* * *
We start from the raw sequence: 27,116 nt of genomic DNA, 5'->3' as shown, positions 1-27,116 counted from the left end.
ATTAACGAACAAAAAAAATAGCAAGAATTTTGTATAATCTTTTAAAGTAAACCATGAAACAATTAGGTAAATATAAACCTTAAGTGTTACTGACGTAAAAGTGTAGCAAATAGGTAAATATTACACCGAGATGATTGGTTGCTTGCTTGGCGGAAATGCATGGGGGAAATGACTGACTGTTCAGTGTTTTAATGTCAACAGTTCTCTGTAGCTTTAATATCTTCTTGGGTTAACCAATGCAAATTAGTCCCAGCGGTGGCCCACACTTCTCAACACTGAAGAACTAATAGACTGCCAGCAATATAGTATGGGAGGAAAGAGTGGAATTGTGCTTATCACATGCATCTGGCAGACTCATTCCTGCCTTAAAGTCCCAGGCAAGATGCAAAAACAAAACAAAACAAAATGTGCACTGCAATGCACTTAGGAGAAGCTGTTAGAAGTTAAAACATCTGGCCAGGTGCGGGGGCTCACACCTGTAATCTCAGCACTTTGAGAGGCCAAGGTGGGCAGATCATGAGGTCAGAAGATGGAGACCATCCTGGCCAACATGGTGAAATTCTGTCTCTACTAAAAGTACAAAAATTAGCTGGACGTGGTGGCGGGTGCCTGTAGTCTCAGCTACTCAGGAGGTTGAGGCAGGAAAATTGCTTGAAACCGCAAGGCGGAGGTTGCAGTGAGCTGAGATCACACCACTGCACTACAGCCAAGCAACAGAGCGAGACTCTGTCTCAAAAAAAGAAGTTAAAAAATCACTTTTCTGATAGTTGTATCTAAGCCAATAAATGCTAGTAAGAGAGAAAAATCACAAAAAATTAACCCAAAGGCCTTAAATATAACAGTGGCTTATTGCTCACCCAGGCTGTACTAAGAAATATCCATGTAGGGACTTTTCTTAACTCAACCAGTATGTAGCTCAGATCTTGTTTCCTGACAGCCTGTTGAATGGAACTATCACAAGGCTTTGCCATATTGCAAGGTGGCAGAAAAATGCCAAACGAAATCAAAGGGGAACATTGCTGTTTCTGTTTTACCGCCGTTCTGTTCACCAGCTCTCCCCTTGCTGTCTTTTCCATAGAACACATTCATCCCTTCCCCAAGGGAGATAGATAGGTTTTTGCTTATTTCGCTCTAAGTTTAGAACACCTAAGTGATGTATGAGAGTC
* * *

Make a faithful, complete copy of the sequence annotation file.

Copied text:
We start from the raw sequence: 27,116 nt of genomic DNA, 5'->3' as shown, positions 1-27,116 counted from the left end.
ATTAACGAACAAAAAAAATAGCAAGAATTTTGTATAATCTTTTAAAGTAAACCATGAAACAATTAGGTAAATATAAACCTTAAGTGTTACTGACGTAAAAGTGTAGCAAATAGGTAAATATTACACCGAGATGATTGGTTGCTTGCTTGGCGGAAATGCATGGGGGAAATGACTGACTGTTCAGTGTTTTAATGTCAACAGTTCTCTGTAGCTTTAATATCTTCTTGGGTTAACCAATGCAAATTAGTCCCAGCGGTGGCCCACACTTCTCAACACTGAAGAACTAATAGACTGCCAGCAATATAGTATGGGAGGAAAGAGTGGAATTGTGCTTATCACATGCATCTGGCAGACTCATTCCTGCCTTAAAGTCCCAGGCAAGATGCAAAAACAAAACAAAACAAAATGTGCACTGCAATGCACTTAGGAGAAGCTGTTAGAAGTTAAAACATCTGGCCAGGTGCGGGGGCTCACACCTGTAATCTCAGCACTTTGAGAGGCCAAGGTGGGCAGATCATGAGGTCAGAAGATGGAGACCATCCTGGCCAACATGGTGAAATTCTGTCTCTACTAAAAGTACAAAAATTAGCTGGACGTGGTGGCGGGTGCCTGTAGTCTCAGCTACTCAGGAGGTTGAGGCAGGAAAATTGCTTGAAACCGCAAGGCGGAGGTTGCAGTGAGCTGAGATCACACCACTGCACTACAGCCAAGCAACAGAGCGAGACTCTGTCTCAAAAAAAGAAGTTAAAAAATCACTTTTCTGATAGTTGTATCTAAGCCAATAAATGCTAGTAAGAGAGAAAAATCACAAAAAATTAACCCAAAGGCCTTAAATATAACAGTGGCTTATTGCTCACCCAGGCTGTACTAAGAAATATCCATGTAGGGACTTTTCTTAACTCAACCAGTATGTAGCTCAGATCTTGTTTCCTGACAGCCTGTTGAATGGAACTATCACAAGGCTTTGCCATATTGCAAGGTGGCAGAAAAATGCCAAACGAAATCAAAGGGGAACATTGCTGTTTCTGTTTTACCGCCGTTCTGTTCACCAGCTCTCCCCTTGCTGTCTTTTCCATAGAACACATTCATCCCTTCCCCAAGGGAGATAGATAGGTTTTTGCTTATTTCGCTCTAAGTTTAGAACACCTAAGTGATGTATGAGAGTC